Algenol trains algae to turn carbon into ethanol
NEW YORK (Reuters) - Private U.S. company Algenol plans to make ethanol from a primordial green soup that won't raise food costs compared to other biofuel feedstocks like corn and sugar cane.
The company has signed an $850 million deal with a Mexican company BioFields to grow algae, one of the planet's first life forms, that has been trained to convert water, sunlight, and the greenhouse gas carbon dioxide into motor fuel.
Paul Woods, Algenol's chief executive, said he's known the technology for decades but that today's record oil prices and rising alarm about global warming make it time to produce the fuel.
"It really is a one-two combination that no other company can deliver," Woods told Reuters in an interview this week.
Several algae companies are trying to enter the biofuels business by drying and pressing the organisms to make vegetable oil that can be processed into biodiesel.
Woods said Algenol will use a process he invented in the 1980s to coax individual algal cells to secrete ethanol. That way, the fuel can be taken directly from the vats where the algae is grown while the organism lives on, using far less energy than drying and pressing the organisms for their oil.
Algenol plans to make 100 million gallons of ethanol, about the average annual capacity of one traditional U.S. distillery, in Mexico's Sonoran Desert by the end of the 2009. By the end of 2012, it plans to increase that to 1 billion gallons -- more than 10 percent of current ethanol capacity in the United States, the world's top ethanol producer.
In addition to the $850 million BioFields deal, the company has also received about $70 million in funding from investors.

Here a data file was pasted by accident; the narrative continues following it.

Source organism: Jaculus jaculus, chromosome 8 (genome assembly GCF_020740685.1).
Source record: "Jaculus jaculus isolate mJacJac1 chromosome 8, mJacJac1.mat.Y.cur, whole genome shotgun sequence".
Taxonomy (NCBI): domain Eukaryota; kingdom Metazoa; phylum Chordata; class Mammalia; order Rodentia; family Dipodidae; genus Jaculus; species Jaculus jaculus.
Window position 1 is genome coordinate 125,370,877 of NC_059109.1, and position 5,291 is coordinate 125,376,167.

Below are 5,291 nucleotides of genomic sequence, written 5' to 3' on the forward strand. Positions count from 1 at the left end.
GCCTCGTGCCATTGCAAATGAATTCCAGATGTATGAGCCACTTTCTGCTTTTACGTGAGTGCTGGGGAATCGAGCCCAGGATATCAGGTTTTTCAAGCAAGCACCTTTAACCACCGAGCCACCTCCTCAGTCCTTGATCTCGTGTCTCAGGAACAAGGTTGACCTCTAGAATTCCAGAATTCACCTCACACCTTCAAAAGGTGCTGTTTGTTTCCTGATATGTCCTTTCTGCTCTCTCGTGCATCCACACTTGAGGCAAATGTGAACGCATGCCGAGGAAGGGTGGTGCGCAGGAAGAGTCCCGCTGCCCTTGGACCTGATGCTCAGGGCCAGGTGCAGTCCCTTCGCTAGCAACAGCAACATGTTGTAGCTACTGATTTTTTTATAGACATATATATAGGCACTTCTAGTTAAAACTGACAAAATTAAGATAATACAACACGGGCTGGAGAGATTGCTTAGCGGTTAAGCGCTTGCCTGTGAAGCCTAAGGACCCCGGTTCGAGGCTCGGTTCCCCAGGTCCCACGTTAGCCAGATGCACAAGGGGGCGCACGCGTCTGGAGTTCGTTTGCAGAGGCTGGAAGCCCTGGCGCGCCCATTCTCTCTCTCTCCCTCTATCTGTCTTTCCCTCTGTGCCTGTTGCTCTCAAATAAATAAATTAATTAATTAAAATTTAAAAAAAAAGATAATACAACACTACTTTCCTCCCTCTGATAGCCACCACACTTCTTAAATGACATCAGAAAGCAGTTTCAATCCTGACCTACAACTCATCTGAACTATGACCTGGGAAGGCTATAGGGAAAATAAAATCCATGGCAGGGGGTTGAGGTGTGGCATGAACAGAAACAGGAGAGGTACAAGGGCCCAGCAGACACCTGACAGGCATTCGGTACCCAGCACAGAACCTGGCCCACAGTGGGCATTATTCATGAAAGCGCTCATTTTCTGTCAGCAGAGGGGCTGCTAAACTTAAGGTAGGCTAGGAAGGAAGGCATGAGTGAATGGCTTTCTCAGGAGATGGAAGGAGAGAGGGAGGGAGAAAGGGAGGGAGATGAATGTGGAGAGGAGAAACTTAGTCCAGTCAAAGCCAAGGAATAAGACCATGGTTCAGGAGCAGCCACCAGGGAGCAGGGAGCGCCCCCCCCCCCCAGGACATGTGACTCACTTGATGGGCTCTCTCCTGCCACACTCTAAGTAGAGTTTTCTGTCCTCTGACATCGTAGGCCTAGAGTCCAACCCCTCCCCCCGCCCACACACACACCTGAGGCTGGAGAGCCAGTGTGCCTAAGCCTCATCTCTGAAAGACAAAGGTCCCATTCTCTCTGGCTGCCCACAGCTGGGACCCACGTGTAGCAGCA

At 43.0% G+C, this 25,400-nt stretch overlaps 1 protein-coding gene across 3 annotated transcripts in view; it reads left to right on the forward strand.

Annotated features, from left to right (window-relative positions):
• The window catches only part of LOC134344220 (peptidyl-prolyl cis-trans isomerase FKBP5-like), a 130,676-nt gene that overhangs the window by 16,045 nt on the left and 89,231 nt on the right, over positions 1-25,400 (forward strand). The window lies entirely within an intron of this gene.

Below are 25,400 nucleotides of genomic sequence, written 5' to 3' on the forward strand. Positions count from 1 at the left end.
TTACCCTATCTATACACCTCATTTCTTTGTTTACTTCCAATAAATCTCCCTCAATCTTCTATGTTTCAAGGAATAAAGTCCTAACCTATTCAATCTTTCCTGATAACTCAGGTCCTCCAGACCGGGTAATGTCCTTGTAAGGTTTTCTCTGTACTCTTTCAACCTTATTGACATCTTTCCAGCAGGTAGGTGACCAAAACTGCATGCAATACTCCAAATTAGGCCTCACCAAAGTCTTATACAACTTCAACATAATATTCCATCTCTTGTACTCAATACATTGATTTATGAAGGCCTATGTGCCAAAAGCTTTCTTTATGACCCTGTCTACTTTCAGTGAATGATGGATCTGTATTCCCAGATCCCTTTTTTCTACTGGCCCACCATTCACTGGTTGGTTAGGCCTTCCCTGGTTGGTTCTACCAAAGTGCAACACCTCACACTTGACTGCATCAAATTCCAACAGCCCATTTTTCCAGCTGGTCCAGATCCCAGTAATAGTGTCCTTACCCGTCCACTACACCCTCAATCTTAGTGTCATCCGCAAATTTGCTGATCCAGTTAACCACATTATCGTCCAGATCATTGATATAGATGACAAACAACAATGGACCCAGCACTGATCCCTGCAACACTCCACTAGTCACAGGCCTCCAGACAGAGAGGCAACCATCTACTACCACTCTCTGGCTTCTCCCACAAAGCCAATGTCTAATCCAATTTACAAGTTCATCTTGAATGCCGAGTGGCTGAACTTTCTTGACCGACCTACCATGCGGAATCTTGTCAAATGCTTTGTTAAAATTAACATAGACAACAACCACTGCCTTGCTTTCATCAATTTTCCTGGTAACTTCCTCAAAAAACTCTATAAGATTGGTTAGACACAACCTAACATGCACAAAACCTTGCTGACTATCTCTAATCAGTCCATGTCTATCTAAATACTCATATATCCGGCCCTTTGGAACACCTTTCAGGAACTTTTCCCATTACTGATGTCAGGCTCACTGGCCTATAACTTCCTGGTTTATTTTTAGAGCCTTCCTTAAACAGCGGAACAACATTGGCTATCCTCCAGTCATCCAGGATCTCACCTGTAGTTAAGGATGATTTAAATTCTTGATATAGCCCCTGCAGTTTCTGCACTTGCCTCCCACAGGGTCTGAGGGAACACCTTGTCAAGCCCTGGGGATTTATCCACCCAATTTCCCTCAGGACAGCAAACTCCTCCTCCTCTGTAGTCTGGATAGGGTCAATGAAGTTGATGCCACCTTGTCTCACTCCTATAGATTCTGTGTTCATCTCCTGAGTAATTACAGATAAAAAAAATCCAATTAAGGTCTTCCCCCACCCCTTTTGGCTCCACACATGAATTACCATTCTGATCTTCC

Algenol operates the world's largest algae library in Baltimore, Maryland to study the organism that can grow in salt or fresh water, and expanding the technique to locations beyond Mexico. The company is targeting to build algae-to-ethanol farms on coasts in the United States.
One U.S. climate expert was cautiously optimistic about Algenol. "It has a lot of promise," said John Steelman, a program manager at nonprofit group the Natural Resources Defense Council. "We do not know if it's a great thing yet."
How well the system would work, what kinds and volumes of nutrients would be needed and how much water would be required are unknowns, Steelman said. And gaining market share from politically-established players in the U.S. Midwest and Big Oil could be difficult, he said.
But the company has already made inroads into the petroleum system. BioFields has signed an agreement to sell the fuel to the Mexican government, probably through the state oil monopoly Pemex.
And algae's carbon-absorbing potential could be an advantage. Each 100 million gallons of ethanol from algae will absorb about 1.5 million tonnes of carbon dioxide, the company said. That gives Woods confidence that algae-to-ethanol is better emissions reduction technique than capturing the gas at power plants and socking it away underground. As a former natural gas company executive, he said he does not put faith in storing any gas underground permanently.
Another advantage of ethanol from algae, NRDC's Steelman said, is its sheer productivity compared to agricultural crops. Algenol estimates it can make 6,000 gallons of ethanol from an acre of land.
At that rate, Steelman said, if all U.S. ethanol was made from algae it would only use 3 percent of the land that corn needs to make the fuel. "It's a huge advantage," he said.
(Editing by Marguerita Choy)